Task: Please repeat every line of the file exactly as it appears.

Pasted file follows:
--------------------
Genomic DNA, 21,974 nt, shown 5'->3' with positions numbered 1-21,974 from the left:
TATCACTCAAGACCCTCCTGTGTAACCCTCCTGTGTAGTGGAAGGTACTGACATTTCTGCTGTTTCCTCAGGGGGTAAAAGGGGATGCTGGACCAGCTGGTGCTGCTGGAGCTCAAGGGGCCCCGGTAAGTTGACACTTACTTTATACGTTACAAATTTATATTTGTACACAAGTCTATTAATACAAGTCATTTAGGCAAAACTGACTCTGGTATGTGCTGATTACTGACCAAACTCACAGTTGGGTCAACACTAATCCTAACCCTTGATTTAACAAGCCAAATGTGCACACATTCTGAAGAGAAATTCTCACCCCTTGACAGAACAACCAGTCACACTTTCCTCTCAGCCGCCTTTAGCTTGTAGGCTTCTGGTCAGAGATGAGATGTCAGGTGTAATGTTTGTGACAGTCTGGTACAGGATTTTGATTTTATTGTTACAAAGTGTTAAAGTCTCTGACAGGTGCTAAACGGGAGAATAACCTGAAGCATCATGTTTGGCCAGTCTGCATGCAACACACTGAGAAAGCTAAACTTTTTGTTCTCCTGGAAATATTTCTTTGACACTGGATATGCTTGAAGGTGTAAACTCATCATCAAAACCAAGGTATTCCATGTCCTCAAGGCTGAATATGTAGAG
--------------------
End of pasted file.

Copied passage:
Genomic DNA, 21,974 nt, shown 5'->3' with positions numbered 1-21,974 from the left:
TATCACTCAAGACCCTCCTGTGTAACCCTCCTGTGTAGTGGAAGGTACTGACATTTCTGCTGTTTCCTCAGGGGGTAAAAGGGGATGCTGGACCAGCTGGTGCTGCTGGAGCTCAAGGGGCCCCGGTAAGTTGACACTTACTTTATACGTTACAAATTTATATTTGTACACAAGTCTATTAATACAAGTCATTTAGGCAAAACTGACTCTGGTATGTGCTGATTACTGACCAAACTCACAGTTGGGTCAACACTAATCCTAACCCTTGATTTAACAAGCCAAATGTGCACACATTCTGAAGAGAAATTCTCACCCCTTGACAGAACAACCAGTCACACTTTCCTCTCAGCCGCCTTTAGCTTGTAGGCTTCTGGTCAGAGATGAGATGTCAGGTGTAATGTTTGTGACAGTCTGGTACAGGATTTTGATTTTATTGTTACAAAGTGTTAAAGTCTCTGACAGGTGCTAAACGGGAGAATAACCTGAAGCATCATGTTTGGCCAGTCTGCATGCAACACACTGAGAAAGCTAAACTTTTTGTTCTCCTGGAAATATTTCTTTGACACTGGATATGCTTGAAGGTGTAAACTCATCATCAAAACCAAGGTATTCCATGTCCTCAAGGCTGAATATGTAGAG